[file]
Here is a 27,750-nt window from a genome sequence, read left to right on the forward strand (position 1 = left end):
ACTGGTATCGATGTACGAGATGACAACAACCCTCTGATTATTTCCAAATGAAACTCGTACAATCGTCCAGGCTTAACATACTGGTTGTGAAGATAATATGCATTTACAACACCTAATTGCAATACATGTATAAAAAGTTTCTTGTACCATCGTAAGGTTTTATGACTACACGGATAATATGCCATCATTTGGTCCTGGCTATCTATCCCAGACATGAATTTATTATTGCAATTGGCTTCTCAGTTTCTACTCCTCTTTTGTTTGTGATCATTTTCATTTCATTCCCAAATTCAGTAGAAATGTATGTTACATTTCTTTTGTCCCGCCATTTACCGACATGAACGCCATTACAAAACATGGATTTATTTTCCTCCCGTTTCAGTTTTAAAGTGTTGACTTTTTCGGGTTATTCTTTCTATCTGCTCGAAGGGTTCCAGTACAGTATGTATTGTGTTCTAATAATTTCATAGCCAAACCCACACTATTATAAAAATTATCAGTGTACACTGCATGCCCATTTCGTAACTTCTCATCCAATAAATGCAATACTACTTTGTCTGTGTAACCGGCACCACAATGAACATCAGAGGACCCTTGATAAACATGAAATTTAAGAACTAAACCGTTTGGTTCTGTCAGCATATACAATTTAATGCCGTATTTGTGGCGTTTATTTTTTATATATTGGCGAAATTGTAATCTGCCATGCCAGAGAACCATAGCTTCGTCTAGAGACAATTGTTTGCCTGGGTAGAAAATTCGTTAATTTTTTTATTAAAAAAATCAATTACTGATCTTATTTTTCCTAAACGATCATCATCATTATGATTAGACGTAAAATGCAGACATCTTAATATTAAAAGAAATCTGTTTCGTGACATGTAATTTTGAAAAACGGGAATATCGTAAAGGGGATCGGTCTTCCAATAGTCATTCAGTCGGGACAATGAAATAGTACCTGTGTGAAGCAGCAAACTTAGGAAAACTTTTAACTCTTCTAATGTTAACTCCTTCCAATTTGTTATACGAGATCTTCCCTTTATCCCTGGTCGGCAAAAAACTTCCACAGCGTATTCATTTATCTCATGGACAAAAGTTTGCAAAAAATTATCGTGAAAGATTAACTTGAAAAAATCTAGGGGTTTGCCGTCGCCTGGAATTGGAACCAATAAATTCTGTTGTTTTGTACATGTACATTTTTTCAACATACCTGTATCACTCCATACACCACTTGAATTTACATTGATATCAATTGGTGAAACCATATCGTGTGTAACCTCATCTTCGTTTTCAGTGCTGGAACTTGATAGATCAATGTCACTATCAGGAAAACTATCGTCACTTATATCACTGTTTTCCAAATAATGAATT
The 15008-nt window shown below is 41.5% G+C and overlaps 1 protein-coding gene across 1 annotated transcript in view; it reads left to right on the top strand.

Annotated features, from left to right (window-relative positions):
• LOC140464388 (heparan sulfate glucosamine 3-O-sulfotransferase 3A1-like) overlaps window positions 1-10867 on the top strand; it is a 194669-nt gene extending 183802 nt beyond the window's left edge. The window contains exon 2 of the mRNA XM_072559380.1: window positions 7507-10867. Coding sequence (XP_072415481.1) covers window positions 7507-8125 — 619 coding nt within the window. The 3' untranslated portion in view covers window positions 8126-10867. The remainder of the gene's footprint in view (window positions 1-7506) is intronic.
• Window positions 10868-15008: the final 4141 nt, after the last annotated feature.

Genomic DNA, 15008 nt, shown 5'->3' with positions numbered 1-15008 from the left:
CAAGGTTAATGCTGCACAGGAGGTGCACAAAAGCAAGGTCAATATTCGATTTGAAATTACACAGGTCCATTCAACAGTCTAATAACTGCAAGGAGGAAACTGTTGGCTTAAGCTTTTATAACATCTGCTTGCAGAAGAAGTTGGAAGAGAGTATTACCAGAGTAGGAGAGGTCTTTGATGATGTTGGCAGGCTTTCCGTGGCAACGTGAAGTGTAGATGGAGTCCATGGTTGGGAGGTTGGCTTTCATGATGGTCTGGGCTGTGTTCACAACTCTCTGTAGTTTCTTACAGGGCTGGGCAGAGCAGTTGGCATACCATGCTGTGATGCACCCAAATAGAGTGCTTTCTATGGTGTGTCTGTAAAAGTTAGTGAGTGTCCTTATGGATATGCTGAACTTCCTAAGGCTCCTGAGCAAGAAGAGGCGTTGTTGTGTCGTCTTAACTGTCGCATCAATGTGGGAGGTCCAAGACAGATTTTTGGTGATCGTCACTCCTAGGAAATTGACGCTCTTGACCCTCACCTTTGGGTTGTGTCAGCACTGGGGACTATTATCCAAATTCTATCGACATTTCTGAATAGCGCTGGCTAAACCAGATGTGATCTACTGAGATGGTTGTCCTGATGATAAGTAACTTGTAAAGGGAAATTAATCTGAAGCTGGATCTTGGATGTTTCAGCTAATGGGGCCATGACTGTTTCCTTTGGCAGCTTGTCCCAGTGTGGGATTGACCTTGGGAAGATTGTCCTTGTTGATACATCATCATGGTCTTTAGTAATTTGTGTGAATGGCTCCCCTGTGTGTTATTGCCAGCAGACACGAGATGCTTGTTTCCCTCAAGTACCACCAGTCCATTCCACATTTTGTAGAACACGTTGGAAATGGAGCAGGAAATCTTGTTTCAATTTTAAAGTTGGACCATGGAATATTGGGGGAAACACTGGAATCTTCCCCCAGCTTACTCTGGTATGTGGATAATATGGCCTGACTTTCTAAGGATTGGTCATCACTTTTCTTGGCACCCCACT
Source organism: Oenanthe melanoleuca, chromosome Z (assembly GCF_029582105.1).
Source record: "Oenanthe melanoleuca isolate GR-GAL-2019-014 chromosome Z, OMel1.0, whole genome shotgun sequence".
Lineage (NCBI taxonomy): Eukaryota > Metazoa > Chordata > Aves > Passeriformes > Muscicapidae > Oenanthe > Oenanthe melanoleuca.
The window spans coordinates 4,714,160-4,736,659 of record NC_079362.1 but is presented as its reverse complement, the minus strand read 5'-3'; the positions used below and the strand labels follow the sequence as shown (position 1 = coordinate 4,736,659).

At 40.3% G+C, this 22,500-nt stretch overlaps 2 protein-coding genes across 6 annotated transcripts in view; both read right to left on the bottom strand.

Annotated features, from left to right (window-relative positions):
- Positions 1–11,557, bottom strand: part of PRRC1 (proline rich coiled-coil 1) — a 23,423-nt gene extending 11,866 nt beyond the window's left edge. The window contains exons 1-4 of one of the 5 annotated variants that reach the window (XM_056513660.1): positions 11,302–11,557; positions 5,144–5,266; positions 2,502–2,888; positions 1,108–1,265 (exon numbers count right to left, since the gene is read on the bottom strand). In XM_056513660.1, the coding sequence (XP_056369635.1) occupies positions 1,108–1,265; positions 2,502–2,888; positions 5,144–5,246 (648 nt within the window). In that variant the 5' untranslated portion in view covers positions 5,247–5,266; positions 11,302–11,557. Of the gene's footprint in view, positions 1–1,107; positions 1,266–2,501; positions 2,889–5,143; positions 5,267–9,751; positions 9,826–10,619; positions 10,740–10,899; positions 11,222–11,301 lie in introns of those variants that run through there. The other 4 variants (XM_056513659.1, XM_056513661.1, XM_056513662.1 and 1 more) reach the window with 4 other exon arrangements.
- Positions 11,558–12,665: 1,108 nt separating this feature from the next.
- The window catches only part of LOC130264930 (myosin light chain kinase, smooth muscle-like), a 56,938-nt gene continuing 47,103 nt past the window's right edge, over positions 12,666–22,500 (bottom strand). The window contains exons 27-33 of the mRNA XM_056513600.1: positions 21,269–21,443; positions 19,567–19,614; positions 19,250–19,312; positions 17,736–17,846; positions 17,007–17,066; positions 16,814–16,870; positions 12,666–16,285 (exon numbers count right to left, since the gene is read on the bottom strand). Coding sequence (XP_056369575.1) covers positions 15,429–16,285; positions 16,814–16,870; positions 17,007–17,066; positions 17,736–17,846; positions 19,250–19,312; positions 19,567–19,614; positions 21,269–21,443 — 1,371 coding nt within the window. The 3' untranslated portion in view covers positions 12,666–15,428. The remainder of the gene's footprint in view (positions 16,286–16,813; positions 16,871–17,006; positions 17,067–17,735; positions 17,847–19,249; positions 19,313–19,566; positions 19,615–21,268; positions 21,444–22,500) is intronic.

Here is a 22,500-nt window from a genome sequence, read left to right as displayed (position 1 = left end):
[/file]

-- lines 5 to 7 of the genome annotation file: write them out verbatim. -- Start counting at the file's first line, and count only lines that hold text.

• LOC140464388 (heparan sulfate glucosamine 3-O-sulfotransferase 3A1-like) overlaps window positions 1-10867 on the top strand; it is a 194669-nt gene extending 183802 nt beyond the window's left edge. The window contains exon 2 of the mRNA XM_072559380.1: window positions 7507-10867. Coding sequence (XP_072415481.1) covers window positions 7507-8125 — 619 coding nt within the window. The 3' untranslated portion in view covers window positions 8126-10867. The remainder of the gene's footprint in view (window positions 1-7506) is intronic.
• Window positions 10868-15008: the final 4141 nt, after the last annotated feature.

Genomic DNA, 15008 nt, shown 5'->3' with positions numbered 1-15008 from the left: